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Lockyer, Alfred Brooks (1850–1908)

by Adam O'Neill

Alfred Brooks Lockyer (1850-1908), pastoralist, agriculturalist and thoroughbred horse breeder, was born on 8 June 1850 at Northam, the third son of Thomas Lockyer and his wife Emma, nee Agett.[1] A. B., as he was known, spent his early years on the family property ‘Oakfield’, at Northam. After having gained rudimentary skills in farm management and animal husbandry he worked for his father who held extensive pastoral leases to the north east of Northam.[2] At the age of twenty-one years, Alfred Lockyer married nineteen-year-old Sarah Jane Woolhouse (daughter of the late Jeremiah Woolhouse, an Enrolled Pensioner Guard, and his wife Margaret, nee O’Mara) on 6 February 1871 at the Wicklow Hills Schoolhouse, near Toodyay, by Presbyterian Rites.[3] Young Sarah had been working as a servant girl for Alfred’s mother at ‘Oakfield’, and it was here that he fell in love with her. In her spare time, Emma Lockyer made it her duty to educate Sarah and instruct her in household duties and other undertakings.[4]

Soon after their marriage, the couple ventured to the Goomalling district, twenty-five miles from ‘Oakfield’, where Alfred’s father Thomas operated sheep runs. A road was carved through, and Alfred took up a one hundred acre Tillage Lease, to which the name ‘Chatham’ Farm was given, in remembrance of Sarah Jane's birthplace in Kent, England.[5] With Thomas Lockyer’s assistance, the couple established themselves in their new surrounds.[6] A two roomed mud brick cottage with thatched roof was erected, and the land cropped. Their only neighbour at the time was George Slater and his family, the first European to pioneer the district.  The isolation from civilisation must have been difficult, especially for Sarah. In July 1871, a son, George, was born to the couple. Tragically, he arrived prematurely and died just fifteen hours later.[7] He was buried in a lonely grave on ‘Chatham’, marking the sadness which so many pioneering couples endured.[8]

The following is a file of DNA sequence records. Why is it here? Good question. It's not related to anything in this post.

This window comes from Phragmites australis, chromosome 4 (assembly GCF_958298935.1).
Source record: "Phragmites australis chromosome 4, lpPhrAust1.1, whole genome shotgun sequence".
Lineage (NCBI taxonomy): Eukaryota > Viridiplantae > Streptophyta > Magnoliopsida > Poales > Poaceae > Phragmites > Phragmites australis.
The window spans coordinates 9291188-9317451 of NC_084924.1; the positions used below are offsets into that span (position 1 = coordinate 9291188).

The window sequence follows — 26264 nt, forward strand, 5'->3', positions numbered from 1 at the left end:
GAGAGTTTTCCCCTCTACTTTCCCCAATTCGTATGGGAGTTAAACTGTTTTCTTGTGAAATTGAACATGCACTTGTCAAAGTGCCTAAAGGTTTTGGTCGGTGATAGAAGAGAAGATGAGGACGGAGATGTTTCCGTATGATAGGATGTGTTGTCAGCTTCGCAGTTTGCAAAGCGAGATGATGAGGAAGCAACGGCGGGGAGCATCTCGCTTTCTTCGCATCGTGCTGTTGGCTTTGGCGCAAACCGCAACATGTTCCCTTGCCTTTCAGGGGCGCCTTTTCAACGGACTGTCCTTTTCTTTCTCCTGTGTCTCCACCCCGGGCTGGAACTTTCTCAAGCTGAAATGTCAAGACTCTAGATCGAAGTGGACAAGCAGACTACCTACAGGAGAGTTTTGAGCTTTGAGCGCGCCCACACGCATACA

At this time, Alfred Lockyer made acquaintance with the Indigenous Ballardong Noongar people of the area, a number of whom he employed on the property. In 1873, an Indigenous woman named ‘Fanny’ who was a domestic servant to Lockyer, was speared through the arm by an Indigenous man, known as ‘Long Bill’, to whom she had been betrothed as a young girl but who she had refused to join in partnership.[9] 

Family legend also relates that the Lockyer’s humble cottage was burnt down on three occasions by Aboriginal people. Whether by accident, through Indigenous management of country with fire, or as acts of retribution is unsure. By the time of the third fire, Sarah had given birth to a further two children (in 1872 and 1874, respectively), who as a consequence she and Alfred had to carry to the nearest settler outpost, likely that of a shepherd, at ‘Mindara’ Well five miles away.[10] Perhaps more credence should be lent to another family story, stating that the house’s thatched roof once caught alight by hot embers from the end of a log which had been retrieved from the fire.[11]